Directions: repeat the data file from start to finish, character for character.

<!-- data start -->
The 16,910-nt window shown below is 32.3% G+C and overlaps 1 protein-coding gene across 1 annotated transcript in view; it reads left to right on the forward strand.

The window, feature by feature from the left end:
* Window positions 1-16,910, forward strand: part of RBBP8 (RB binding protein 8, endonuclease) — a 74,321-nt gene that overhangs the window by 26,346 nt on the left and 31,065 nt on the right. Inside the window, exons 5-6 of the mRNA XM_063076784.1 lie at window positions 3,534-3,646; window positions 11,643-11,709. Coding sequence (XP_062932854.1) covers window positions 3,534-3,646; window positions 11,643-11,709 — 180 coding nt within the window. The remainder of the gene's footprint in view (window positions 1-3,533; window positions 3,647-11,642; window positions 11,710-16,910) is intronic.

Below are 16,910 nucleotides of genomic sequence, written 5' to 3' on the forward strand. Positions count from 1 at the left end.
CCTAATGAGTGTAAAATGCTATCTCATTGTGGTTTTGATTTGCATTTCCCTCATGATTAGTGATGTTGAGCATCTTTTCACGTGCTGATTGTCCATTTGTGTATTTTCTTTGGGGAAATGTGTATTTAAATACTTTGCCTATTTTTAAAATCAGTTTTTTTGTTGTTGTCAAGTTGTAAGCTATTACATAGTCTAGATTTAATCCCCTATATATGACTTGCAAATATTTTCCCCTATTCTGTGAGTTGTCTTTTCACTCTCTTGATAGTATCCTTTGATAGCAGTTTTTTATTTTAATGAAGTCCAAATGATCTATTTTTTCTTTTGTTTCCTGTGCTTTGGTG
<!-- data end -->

The 16,910-nt window shown below is 32.3% G+C and overlaps 1 protein-coding gene across 1 annotated transcript in view; it reads left to right on the forward strand.

The window, feature by feature from the left end:
* Window positions 1-16,910, forward strand: part of RBBP8 (RB binding protein 8, endonuclease) — a 74,321-nt gene that overhangs the window by 26,346 nt on the left and 31,065 nt on the right. Inside the window, exons 5-6 of the mRNA XM_063076784.1 lie at window positions 3,534-3,646; window positions 11,643-11,709. Coding sequence (XP_062932854.1) covers window positions 3,534-3,646; window positions 11,643-11,709 — 180 coding nt within the window. The remainder of the gene's footprint in view (window positions 1-3,533; window positions 3,647-11,642; window positions 11,710-16,910) is intronic.

Below are 16,910 nucleotides of genomic sequence, written 5' to 3' on the forward strand. Positions count from 1 at the left end.
CCTAATGAGTGTAAAATGCTATCTCATTGTGGTTTTGATTTGCATTTCCCTCATGATTAGTGATGTTGAGCATCTTTTCACGTGCTGATTGTCCATTTGTGTATTTTCTTTGGGGAAATGTGTATTTAAATACTTTGCCTATTTTTAAAATCAGTTTTTTTGTTGTTGTCAAGTTGTAAGCTATTACATAGTCTAGATTTAATCCCCTATATATGACTTGCAAATATTTTCCCCTATTCTGTGAGTTGTCTTTTCACTCTCTTGATAGTATCCTTTGATAGCAGTTTTTTATTTTAATGAAGTCCAAATGATCTATTTTTTCTTTTGTTTCCTGTGCTTTGGTG